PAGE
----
top of page

TANKA TAKE HOME - 4th January, 2023 | poet of the month - Debbie Strange

hosts: Firdaus Parvez, Kala Ramesh, Priti Aisola & Suraja Menon Roychowdhury

Introducing a new perspective to our Wednesday Feature!

poet of the month: Debbie Strange


4th January


Debbie Strange/Tanka


dried cattails

delicately spun with frost

confections

sweetening the bitterness

of winter without you

2nd Place, 2022 Fleeting Words Tanka Competition



awaiting

rain's unkept promise

crops wither

in the dust of dreams

passed down to me

1st Place, 2022 Drifting Sands Monuments No. 1 Contest


Thank you so much, Debbie, for taking time off to answer our questions.


Q 1:

TTH: Do you come from a literary background? What writers did you enjoy reading as a child? Did you write as a child?

DB: My literary background revolves around my father’s Scottish heritage. Poetry and Scotland seem to go hand in hand! As a child, I loved listening while my father recited his own poetry, as well as his favourite classical poetry. It was a comforting way to pass long winter’s nights in our little farmhouse on the Canadian prairie. I can still hear his deep bass voice rendering an impeccable performance of Sir Walter Scott’s “Lochinvar” from memory. He exposed me to the works of Scottish writers Robert Burns and Robert Louis Stevenson, among many others. I began writing poems and songs when I was a young girl, as a direct response to this early immersion into poetry.


Q 2:

TTH: How did you get started as a poet? What was it about tanka that inspired you to embrace this ancient form of poetry? In short, why do you keep writing tanka.

DB: Though I had been writing since childhood, I did not share my work publicly until the late 1990s. At that time, I was focused on songwriting, free-verse poetry, and short stories.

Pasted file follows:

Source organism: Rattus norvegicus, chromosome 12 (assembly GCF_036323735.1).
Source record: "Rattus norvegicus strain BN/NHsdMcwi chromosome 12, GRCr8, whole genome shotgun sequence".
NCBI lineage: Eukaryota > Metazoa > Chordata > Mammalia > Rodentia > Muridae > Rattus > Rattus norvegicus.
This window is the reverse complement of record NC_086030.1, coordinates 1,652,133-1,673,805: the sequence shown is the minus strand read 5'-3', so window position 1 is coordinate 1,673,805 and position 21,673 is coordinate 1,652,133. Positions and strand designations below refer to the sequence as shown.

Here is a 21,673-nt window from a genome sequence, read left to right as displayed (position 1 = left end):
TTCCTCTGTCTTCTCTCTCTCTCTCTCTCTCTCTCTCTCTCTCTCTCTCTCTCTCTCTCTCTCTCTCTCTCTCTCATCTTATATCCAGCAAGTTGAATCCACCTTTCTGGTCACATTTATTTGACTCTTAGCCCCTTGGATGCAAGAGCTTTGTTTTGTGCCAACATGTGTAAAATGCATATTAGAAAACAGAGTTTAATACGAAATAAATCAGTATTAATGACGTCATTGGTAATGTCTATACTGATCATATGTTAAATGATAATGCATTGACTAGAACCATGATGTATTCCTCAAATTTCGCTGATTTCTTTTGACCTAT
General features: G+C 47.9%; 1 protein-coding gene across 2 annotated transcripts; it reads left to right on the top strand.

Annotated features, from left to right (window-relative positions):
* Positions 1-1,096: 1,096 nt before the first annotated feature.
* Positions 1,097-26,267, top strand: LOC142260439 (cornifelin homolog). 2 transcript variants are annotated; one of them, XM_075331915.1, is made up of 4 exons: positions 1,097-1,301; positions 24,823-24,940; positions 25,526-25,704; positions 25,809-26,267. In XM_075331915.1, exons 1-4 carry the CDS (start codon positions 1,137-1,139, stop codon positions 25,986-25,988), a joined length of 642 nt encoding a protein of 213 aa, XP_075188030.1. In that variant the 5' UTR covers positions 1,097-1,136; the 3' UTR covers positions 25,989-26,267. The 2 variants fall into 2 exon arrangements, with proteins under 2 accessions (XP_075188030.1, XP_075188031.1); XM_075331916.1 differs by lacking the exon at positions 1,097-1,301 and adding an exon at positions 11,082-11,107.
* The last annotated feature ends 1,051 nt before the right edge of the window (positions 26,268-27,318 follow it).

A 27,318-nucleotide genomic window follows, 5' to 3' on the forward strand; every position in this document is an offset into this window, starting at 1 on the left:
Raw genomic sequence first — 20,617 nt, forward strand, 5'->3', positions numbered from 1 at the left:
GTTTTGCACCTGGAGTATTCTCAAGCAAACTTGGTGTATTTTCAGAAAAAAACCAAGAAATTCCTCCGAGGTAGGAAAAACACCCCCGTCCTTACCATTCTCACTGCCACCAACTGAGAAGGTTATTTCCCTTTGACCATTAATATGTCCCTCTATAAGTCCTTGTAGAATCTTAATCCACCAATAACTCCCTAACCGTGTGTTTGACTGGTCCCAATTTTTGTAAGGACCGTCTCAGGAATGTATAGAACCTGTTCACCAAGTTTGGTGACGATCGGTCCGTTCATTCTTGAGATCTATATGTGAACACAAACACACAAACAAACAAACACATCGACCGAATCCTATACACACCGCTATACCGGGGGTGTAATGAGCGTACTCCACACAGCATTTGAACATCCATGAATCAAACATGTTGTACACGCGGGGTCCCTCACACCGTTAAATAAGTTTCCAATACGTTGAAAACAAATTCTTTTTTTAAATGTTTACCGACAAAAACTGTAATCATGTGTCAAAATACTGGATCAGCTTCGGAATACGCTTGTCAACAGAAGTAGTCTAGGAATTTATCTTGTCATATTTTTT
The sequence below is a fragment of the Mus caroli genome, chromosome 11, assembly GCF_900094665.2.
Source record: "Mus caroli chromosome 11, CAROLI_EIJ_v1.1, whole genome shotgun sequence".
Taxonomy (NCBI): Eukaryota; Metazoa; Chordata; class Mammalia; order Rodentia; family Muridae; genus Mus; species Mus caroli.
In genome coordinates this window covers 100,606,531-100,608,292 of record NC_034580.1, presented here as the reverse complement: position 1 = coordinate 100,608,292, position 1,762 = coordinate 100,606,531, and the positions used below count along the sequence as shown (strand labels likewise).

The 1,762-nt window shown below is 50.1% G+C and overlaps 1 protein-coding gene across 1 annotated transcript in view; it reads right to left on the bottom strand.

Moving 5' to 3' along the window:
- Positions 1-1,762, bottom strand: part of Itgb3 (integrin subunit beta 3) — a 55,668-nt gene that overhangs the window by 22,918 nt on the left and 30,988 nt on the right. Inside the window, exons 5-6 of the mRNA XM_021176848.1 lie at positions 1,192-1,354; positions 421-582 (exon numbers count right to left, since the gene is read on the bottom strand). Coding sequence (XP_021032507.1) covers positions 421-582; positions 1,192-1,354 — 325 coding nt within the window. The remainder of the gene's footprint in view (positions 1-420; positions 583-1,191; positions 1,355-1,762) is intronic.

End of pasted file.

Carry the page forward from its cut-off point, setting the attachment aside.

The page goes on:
When I discovered the work and essays of M. Kei, and his journal, Atlas Poetica, I was completely seduced and consumed by tanka! I had suffered an injury that led to chronic illness, and I was searching for creative distractions. M. Kei published my first two collections of tanka, and I am beyond thankful for his staunch support.

Reading and writing tanka has become a daily practice, and its meditative quality offers me a measure of solace and healing.


Bio: Debbie Strange (Manitoba, Canada) is a chronically ill poet/artist whose creative passions connect her more closely to others, to the world, and to herself. Thousands of her poems and artworks can be accessed via her publication archive at: https://debbiemstrange.blogspot.com/


Challenge for this week:

With its significant, opening word ‘awaiting’ in L 1, the second tanka creates anticipation in the reader; then it speaks of belied hopes through a strong image of withered crops as the rain fails to keep its promise. This is followed by a shift to a personal moment and experience from the speaker’s own life. One is also struck by the skillful use of personification and metaphor in this well-crafted tanka.


1. We invite you to write tanka about absence or a promise not kept.

2. Or, drawing inspiration from the first tanka, can you write about a difficult period in life with the help of a ‘delicately spun’ image.


<>

And remember – tanka, because of those two extra lines, lends itself most beautifully when revealing a story. And tanka prose is storytelling.

Give these ideas some thought and share your tanka and tanka-prose with us here. Keep your senses open, observe things that happen around you and write. You can post tanka and tanka-prose outside these themes too.

An essay on how to write tanka: Tanka Flights


PLEASE NOTE

1. Post only one poem at a time, only one per day.

2. Only 2 tanka and two tanka-prose per poet per prompt.

Tanka art of course if you want to.

3. Share your best-polished pieces.

4. Please do not post something in a hurry or something you have just written. Let it simmer for a while.

5. Post your final edited version on top of your original verse.

6. Don't forget to give feedback on others' poems.


We are delighted to open the comment thread for you to share your unpublished tanka and tanka-prose (within 250 words) to be considered for inclusion in the haikuKATHA monthly magazine.

Tags:

863 views340 comments
bottom of page